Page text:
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So you think you might want to buy a ......? In this section is a collection
of my and other collectors'
comments regarding different vehicles that someone might find for sale. Should anyone reading what
is here wish to supply comment or ammend comments about a particular military vehicle then please
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T17E1 Staghound Armoured Car (Version 3)
M6 or T17E1 Staghound Armoured Car which GM America made for the British forces (more than 2000 units built) during WW2. The design was rejected by the U.S. military as they had decided to standardise on the M8 Greyhound.
This vehicle was very advanced for it's time and despite claims to the contrary, the M8 Greyhound Armoured Car which is it's main contempary on the collectors scene cannot even come close to it for features.
There were 2 x GM straight six petrol engines giving about 95 HP each. Control was by way of a single circuit hydraulic throttle which worked a slave connected to both motors. An intercooler device was plumbed into the cooling circuits of each motor (whilst still retaining separation of the 2 circuits) and through 2 small heat exchangers in each circuit served to keep the engine and transmission oil within limits.
It had 2 Hydrovacs (one for front brakes and one for the Rear brakes) powering a twin chamber master cylinder along with twin vacuum tanks. It also had (electrically powered - hydraulic pumped) power assisted steering and 2 engines each driving Hydramatic boxes either engine being selectable from the drivers position and capable of being shut down so that only 1 engine was in use, whilst on the move if required!
Plus a fully basketed closed top turret (unlike my M8!) which had all the power traverse etc from the M3 Grant/Lee medium tank, slip ring electrical connections for 360 degree traverse and radio's in the turret bustle.
It was a considerable improvement on the M3 turret as it had 2 separate hatches, 1 for Commander and 1 for the Gunner unlike the M3 which had a single split hatch position. Both turrets had the same number of crew and in an emergency, a crewmans’ chance of surviving a bailout would have to be better from the Staghound turret: not to mention less claustrophobic.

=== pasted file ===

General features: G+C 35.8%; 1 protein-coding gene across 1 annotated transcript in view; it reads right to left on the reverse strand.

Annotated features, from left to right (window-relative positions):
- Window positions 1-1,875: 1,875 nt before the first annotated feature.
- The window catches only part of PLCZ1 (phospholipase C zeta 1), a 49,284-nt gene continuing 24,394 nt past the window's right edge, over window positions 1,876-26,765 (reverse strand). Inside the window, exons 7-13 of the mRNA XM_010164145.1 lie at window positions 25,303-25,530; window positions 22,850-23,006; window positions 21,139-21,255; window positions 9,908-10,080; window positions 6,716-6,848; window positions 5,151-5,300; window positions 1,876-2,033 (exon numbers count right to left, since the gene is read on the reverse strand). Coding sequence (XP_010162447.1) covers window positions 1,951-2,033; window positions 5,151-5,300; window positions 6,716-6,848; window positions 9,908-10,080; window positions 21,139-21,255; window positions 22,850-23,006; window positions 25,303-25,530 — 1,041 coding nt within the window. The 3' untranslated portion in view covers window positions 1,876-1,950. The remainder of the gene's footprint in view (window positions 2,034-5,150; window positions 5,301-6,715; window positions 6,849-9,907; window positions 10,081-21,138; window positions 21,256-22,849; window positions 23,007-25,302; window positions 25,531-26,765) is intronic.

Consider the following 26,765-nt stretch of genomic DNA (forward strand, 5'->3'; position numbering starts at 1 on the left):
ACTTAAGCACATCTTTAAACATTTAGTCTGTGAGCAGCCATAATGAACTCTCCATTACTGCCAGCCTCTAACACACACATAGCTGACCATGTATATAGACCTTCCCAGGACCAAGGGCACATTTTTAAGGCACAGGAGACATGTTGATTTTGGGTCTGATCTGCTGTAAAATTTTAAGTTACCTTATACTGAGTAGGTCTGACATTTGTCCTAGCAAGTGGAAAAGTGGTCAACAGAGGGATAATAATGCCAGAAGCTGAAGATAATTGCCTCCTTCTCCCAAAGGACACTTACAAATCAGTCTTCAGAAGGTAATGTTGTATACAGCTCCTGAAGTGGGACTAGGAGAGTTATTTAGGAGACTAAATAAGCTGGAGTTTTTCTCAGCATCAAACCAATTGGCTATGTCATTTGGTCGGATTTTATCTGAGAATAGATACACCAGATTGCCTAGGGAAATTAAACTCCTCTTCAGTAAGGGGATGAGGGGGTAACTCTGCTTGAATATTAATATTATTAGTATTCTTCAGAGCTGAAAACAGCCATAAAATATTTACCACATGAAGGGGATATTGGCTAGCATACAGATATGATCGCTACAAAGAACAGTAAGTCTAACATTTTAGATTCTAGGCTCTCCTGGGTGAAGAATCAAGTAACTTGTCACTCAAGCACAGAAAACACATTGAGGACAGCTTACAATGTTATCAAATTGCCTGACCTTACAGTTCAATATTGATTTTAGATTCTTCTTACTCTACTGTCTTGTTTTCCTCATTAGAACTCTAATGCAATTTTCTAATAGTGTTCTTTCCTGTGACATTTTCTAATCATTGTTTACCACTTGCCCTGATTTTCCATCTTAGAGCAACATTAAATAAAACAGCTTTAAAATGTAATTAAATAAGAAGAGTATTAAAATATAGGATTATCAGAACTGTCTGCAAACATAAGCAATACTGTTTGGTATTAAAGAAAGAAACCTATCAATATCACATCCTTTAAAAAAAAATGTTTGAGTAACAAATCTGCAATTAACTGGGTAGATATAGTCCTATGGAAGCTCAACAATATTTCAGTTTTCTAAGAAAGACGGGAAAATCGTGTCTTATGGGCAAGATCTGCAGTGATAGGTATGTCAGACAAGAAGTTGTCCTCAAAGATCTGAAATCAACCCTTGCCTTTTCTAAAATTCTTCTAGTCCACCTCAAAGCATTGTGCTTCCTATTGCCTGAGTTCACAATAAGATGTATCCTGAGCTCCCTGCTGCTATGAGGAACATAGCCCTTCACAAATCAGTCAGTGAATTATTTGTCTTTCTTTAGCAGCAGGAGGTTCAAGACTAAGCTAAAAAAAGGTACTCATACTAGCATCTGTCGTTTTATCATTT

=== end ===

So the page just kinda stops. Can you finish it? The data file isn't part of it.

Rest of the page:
All the ammo was stored in the basket ready to use, there were no low down awkward bins to get at unlike the M8.
Despite being automatic the Staghound was set up so that it could be tow started if the on-board batteries had failed.
The Staghound was a true armoured car in that it was fully armoured: in comparison, the M8 had an open top turret and a sheet metal belly which made it vulnerable both top and bottom.
They had only 1 major failing that I have been able to identify for the restorer (and this is the reason I sold mine) is that vision is very limited for the driver UNLESS the periscopes are used to give sideways vision. Unfortunately it was designed at a time when a driver was stuffed in his hole and did exactly what he was told, the idea of a pop up seat with an overhead hatch had still to become the norm. I had no confidence that even if I could register a Stag that it would not be struck off on some burocratic whimsy. The only other notable failing of a Stag is the access to the driver/co-driver position which is either by way of the side escape hatches or down through the turret, then via the access hole in the turret basket out into the drivers position.
They did give it some thought as both seat backs hinged sideways.
Each vehicle came with a detachable compressor which could be clipped to the pulley on either of the 2 engines so that the vehicle could inflate it's own tyres. This could be done without opening the engine bays and required no tools.
The run flat tyres I have seen on them have had cracks in the side walls up to 1" deep and you could still not push a knife through to the tube. There was no distance limit on the flat running life of the tyres.
Even the much later English Saladin armoured car does have as many features EXCEPT that it has a nice big gun. Otherwise the Stag held it's own in all probability till the 1960's. It's downfall being the 37mm gun.
People who have driven the Stag in the military tell me that it was well into the 1970's before they drove another vehicle that could compare for quality of ride and ease of control even in the civilian area. They all recall it very fondly including those who had to keep them running 30 years after production ceased.
The Stag is a BIG beast the 14.00 x 20 tyres come up to chest height and the roof would be head height. When I sold my Staghound it still had original run-flats on it. The bloke that bought it off me got an employee on his sheep station to change one of the wheels which only had a normal tractor pattern tyre on it. He slipped and the wheel fell on him and pinned him to the ground, as there was no-one else around he was stuck, but luckily uninjured. In certain parts of this area the soil is a dark red colour and can be quite soft, at times. Lucky for him that he was in an area of this soil that was not too compacted, so he was able to spend the next 1/4 hour digging himself out from under the wheel. How he was not injured is still a mystery to me as regardless of whether the wheel is fitted with a run flat or a relatively light tractor tyre they are still bloody heavy!
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